A Weekend in the Dominican Republic

Being a photographer, I always envisioned myself in a foreign land, documenting a culture unfamiliar to me. Trying to adapt to the ways of the locals; absorbing all knowledge they have to give away to a stranger like myself. To then return home with amazing pictures that'll allow me to share my journey with others.

Well, this was all a "dream" up until last month, when my aunt chose the Dominican Republic as her wedding location. A few other family members and myself got our tickets last minute (with the help of the bride). After some paperwork and passport fees, we were finally ready to go.

After I returned and had a chance to review my photos, I chose a few of my favorite shots and added the back stories to go along with them.

I was only able to go for a weekend but I was grateful nonetheless. When I wasn't acting like a tourist (site seeing) I was hanging out in San Pedro de Macoris. It's a town known to produce some of the countries best baseball players and fisherman. The images above show the people and kids on what is considered normal day.

I've seen plenty of elders in my lifetime, but the old woman in the photo above caught my eye from the moment I saw her. Seeing her standing there with her slumped posture and weathered face, people may say she was "tired" or "old", but what I saw was "wisdom" and "experience".

The young boy kept following me around. Right before I left, I flashed him the "peace sign" but he seemed confused. To my amazement, he had no idea what I was referring too. Even after I showed him how, he explained to me that he wasn't 2 years old. I was stuck in a moment of awe as I explained the significance of this universal sign to a child.

I met a good man by the name of Elvin during my stay. He was born and raised in San Pedro de Macoris. As he showed me around on his motorcycle, we shared our views on life. He took me to his hideout. It's a spot near the ocean, where he sits to think and relax. It was amazing being able to share such a moment with a humble individual as himself.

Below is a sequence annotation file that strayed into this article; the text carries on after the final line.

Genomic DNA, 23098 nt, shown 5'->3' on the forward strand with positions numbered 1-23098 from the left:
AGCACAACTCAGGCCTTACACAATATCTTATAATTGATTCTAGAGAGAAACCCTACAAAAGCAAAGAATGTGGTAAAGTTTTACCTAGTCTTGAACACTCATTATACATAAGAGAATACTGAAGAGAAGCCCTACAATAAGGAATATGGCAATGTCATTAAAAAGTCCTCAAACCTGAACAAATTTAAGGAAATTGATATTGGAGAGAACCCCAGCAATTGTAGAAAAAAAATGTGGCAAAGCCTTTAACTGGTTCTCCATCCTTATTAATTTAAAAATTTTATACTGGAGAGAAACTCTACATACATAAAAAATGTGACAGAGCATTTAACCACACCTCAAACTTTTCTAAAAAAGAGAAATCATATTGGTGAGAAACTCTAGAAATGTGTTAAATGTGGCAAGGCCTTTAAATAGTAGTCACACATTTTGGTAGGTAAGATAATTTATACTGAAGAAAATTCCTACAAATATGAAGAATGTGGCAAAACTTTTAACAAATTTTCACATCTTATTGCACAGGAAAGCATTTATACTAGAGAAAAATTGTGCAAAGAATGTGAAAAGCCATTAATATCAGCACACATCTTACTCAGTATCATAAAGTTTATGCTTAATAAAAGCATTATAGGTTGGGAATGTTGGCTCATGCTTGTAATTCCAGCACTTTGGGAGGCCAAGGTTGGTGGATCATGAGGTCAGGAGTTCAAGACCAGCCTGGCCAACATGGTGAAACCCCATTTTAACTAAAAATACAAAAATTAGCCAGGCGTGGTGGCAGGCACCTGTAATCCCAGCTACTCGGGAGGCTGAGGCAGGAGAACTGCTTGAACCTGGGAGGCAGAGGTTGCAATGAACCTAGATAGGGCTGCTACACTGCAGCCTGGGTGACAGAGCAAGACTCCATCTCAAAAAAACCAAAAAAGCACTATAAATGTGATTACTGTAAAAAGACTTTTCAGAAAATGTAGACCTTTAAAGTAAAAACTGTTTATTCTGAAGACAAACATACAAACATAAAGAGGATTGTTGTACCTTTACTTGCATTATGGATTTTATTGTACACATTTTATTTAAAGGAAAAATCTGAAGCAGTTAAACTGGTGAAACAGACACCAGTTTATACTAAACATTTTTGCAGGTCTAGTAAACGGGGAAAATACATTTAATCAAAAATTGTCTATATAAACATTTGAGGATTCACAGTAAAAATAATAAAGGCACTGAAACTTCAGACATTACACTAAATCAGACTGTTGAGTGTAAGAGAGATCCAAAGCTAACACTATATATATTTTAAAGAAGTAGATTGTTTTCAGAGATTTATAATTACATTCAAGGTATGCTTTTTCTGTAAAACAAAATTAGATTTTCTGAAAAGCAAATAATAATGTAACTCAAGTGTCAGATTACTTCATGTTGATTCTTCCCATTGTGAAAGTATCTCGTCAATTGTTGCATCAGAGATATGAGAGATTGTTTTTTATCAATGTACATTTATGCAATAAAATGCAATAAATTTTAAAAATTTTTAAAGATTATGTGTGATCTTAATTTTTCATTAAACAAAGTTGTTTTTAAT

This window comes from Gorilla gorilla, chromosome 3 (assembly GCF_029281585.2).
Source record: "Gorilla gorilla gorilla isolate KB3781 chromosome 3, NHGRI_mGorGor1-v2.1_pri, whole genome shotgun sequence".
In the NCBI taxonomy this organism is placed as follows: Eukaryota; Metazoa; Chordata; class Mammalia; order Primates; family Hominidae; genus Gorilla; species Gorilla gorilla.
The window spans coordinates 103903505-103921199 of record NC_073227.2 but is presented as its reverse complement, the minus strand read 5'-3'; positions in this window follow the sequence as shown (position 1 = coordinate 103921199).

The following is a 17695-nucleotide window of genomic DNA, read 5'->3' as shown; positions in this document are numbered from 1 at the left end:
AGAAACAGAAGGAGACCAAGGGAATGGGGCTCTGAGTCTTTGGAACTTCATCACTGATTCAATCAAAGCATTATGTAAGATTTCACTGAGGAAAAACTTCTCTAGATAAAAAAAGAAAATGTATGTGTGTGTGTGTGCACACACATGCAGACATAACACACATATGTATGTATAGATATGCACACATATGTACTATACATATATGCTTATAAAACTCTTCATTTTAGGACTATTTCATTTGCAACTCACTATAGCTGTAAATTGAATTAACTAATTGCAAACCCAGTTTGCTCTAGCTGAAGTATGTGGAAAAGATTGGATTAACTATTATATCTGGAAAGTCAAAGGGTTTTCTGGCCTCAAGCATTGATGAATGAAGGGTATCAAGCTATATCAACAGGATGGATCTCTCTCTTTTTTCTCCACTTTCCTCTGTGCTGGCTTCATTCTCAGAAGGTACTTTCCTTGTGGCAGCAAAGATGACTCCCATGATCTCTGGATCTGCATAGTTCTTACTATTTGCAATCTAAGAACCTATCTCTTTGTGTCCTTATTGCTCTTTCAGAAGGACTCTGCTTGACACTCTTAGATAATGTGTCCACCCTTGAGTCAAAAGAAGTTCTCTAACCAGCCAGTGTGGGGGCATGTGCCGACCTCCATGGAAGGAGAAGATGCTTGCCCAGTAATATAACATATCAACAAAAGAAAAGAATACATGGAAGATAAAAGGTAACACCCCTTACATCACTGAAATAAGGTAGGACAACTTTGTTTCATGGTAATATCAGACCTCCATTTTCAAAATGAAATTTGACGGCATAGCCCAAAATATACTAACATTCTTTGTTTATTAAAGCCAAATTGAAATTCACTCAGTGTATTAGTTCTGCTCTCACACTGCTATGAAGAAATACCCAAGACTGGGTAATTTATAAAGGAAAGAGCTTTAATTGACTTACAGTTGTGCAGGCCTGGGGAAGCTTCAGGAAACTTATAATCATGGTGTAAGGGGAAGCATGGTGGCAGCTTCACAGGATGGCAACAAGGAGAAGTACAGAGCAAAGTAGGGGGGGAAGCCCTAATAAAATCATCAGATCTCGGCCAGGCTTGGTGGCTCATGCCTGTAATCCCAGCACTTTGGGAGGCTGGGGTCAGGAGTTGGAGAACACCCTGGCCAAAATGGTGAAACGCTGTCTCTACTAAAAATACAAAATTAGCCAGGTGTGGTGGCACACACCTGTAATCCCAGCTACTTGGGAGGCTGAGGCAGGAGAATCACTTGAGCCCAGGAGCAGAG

After hearing so much about San Pedro's fishermen, there was no way I was going to leave without documenting at least one catch. So, I asked around and got access to the boat yard. They were actually excited to have me photograph them at work. Oh, and please notice the fish guts in the happy fisherman's hands.

My mother is a big fan of Sunsets and Sunrises. When she caught wind of my travels, she nicely asked for a picture of the Sun setting or rising. I'm a good son. I did as mother asked.

The day before my trip ended I asked my aunt's new husband to take me where tourists don't go. I wanted to see the country through the eyes of the natives. Surprisingly, he agreed, taking me (and those with me) on a 2 1/2 hour car ride into the mountains, away from the city, electricity, and even hospitals. The environment transformed before my eyes. The streets began to turn into dirt roads. The homes began to look more like cabins and huts. The adults and children sported clothes that clearly has been on their backs for days at a time. It humbled me to witness these living conditions.

Half way up into the mountains, we came across a fruit stand in the side of the road. Those who were with me stopped to buy fruits and vegetables from this local family, as I photographed the kids. The little girl and boy in these pictures stayed with me (spiritually). I spend the next few days thinking of them. Their faces engraved in my memory. At this point all I could do was think of my own daughter and feel grateful.

On our way back into town we stopped to enjoy the scenery. It's not every day that a city boy finds himself in front of such a beautiful landscape. 

It's funny how people who have so little to give, have so much to teach. I walked away from this trip with more then I imagined. When you change the way you look at things, the things you look at change.

*For more pictures Click Here.